“While they were worshiping the Lord and fasting, the Holy Spirit said, “Set apart for me Barnabas and Saul for the work to which I have called them.” Then after fasting and praying they laid their hands on them and sent them off. So, being sent out by the Holy Spirit they went down to Seleucia; and from there they sailed to Cyprus. When they arrived at Salamis, they proclaimed the word of God in the synagogues of the Jews. And they had John to assist them. When they had gone through the whole island as far as Paphos, they came upon a certain magician, a Jewish false prophet named Bar-Jesus. He was with the proconsul, Sergius Paulus, a man of intelligence, who summoned Barnabas and Saul and sought to hear the word of God. But Elymas the magician (for that is the meaning of his name) withstood them, seeking to turn away the proconsul from the faith.” (Acts 13:2-8). Of particular interest is the 2nd verse of this text which contains 3 words that are used to describe the discipline of the ‘ekklesia’— ‘worshiping’; ‘fasting’ and ‘praying’.
Most rare and difficult in it’s etymology is the word ‘leitourgos’ which is translated by most English translations as ‘worship’; when in fact the word is ‘liturgy’. Difficult in that it is strictly secular in it’s original Greek meaning and usage. Most always related to public concerns it is ‘to render service to the people’; ‘discharge a task for society’; ‘service to the nations’. It is for Aristotle a technical term of politics with regards to taxation where he writes concerning “the fleecing of the wealthy by liturgies.” Rare in that the form used here is one of only 3 New Testament uses, giving reason to the strictest understanding of transferring this word to religious life. Used here and nowhere else in the book of Acts, it is clearly meant ‘to render service to the people’; ‘discharge a task for society’; ‘service to the nations’. New is the objective of the service— not for Caesar, but for the Lord!
‘Fasting/nesteia’ is generally understood as ‘one who has not eaten’; ‘one who is empty’. Early primitive fears of evil led man to the thought that demons gained power over men through eating. Developing as a source of power over evil, fasting as a discipline and practice is found in all of the world’s greatest religions. It’s place in Judaism is so significant that this time and space does not permit the telling of it all to include the fact that even the Kings of Israel fasted in preparation for battle. By the time of this text and in the tradition of Jesus having fasted 40 days and nights fasting is now for the ‘ekklesia’, done in preparation for receiving the power of the Holy Spirit. Fasting— all about power! Here among ‘those gathered’— the ‘ekklesia’ is prophets and teachers, one of Herod’s officers, and Barnabas and Saul among the named; with a single given order: ‘liturgy’ and ‘fasting’. It is in THIS MIDST that the Holy Spirit speaks. And then— they prayed.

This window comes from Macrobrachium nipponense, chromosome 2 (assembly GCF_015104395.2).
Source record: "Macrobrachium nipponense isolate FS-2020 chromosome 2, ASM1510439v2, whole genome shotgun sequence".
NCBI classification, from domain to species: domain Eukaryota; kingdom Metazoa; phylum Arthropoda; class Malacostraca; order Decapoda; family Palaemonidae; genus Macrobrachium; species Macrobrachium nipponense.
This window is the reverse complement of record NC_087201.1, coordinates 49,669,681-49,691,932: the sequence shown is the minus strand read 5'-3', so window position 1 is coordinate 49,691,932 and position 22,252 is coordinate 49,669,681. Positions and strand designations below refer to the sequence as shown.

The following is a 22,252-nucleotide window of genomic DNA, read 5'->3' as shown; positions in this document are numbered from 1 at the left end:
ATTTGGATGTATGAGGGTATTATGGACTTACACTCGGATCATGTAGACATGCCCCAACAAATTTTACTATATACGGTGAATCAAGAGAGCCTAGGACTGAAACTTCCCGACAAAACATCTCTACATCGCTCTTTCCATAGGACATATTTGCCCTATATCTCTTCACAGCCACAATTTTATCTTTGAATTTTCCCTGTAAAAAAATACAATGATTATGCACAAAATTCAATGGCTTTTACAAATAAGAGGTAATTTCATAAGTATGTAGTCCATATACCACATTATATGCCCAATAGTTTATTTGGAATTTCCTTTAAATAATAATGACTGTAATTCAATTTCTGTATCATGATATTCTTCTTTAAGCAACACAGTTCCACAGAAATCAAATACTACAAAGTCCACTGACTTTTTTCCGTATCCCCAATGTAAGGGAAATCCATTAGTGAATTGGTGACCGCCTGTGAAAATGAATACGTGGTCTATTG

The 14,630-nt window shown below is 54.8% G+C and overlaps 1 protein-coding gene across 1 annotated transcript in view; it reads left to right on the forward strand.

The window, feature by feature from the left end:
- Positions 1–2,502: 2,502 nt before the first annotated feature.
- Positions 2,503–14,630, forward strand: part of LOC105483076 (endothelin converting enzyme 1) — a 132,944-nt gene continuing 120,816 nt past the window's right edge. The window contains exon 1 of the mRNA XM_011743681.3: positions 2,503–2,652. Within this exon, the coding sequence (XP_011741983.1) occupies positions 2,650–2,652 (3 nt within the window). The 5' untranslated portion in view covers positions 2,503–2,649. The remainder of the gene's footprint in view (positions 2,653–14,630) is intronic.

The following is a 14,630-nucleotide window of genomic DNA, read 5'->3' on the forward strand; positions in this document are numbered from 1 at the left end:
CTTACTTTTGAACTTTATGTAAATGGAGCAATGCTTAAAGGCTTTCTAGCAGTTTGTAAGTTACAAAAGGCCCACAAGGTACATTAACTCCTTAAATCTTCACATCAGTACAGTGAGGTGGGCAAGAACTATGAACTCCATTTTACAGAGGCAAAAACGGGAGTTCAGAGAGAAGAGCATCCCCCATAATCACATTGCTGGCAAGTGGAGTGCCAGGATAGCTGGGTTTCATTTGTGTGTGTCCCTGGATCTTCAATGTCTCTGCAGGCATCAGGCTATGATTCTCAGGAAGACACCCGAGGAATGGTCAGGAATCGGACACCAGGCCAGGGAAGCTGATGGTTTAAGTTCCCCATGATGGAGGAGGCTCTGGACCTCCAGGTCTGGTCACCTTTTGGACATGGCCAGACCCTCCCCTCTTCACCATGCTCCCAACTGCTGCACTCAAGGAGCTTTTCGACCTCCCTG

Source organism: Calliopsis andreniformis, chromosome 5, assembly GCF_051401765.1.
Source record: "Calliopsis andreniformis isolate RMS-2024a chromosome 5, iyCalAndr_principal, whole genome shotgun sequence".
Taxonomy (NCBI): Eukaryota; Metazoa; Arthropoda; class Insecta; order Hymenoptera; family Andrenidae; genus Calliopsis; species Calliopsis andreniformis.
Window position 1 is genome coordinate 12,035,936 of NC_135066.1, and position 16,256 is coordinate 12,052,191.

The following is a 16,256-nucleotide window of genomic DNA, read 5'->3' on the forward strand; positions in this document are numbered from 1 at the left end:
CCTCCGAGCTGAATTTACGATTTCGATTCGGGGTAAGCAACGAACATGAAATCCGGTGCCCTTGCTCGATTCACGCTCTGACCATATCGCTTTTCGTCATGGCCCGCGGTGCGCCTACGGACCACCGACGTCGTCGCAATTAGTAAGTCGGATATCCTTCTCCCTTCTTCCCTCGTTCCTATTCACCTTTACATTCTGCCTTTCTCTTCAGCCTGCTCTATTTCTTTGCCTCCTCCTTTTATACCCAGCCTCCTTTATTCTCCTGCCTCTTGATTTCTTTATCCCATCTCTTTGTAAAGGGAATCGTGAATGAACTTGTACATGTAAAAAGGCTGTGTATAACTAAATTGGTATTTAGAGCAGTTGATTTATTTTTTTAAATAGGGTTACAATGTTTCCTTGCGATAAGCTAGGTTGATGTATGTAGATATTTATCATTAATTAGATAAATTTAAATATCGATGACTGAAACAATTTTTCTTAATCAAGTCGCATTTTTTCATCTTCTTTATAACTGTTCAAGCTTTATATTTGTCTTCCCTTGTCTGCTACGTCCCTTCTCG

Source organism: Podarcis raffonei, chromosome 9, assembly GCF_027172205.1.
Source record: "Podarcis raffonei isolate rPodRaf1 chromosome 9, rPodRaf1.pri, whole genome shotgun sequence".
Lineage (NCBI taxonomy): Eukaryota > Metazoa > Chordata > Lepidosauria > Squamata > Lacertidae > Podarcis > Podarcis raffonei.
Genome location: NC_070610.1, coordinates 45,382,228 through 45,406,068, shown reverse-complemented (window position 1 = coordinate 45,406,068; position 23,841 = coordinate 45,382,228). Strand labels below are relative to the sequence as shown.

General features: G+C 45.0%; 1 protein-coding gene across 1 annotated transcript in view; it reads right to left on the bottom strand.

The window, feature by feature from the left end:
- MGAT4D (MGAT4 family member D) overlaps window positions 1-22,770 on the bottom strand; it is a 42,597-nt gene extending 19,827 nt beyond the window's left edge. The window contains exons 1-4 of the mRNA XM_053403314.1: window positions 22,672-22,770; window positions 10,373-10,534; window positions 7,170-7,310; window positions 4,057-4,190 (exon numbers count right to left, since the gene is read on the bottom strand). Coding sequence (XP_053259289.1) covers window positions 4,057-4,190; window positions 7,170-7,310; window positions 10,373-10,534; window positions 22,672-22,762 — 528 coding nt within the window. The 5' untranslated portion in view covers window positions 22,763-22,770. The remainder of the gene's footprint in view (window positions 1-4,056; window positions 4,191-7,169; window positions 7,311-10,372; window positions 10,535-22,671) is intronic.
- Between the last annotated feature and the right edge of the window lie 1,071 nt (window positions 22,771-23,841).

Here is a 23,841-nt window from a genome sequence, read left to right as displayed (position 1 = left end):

I am reminded of a hymn sung in my birth Church by my Grandmother’s Choir that I have not heard as an adult in the Church. The verse says: “Along life’s rugged, thorny way, keep praying, toiling on; there soon will dawn a brighter day, keep praying, toiling on. The trials you have had are past; Bear patiently the ones thou hast; If others come, they will not last, keep praying, toiling on.” Then the Chorus: “Keep Praying. Toiling. Praying, Toiling On. There soon will dawn a brighter day, keep praying, toiling on.”
I am concerned about how far away the ‘ekklesia’s agenda has gotten from liturgy, fasting and praying. It is clear to me that fasting is not all about food. It is about class, it is about gender, it is about position, it is about station. This group of men gathered in this text represented such a wide range and variety and levels of life, which in THIS MIDST had no consequence! Liturgy, fasting and praying brings about a ‘singleness of mind’, a ‘oneness of spirit’ which is then able to speak— the ‘Holy Spirit’.
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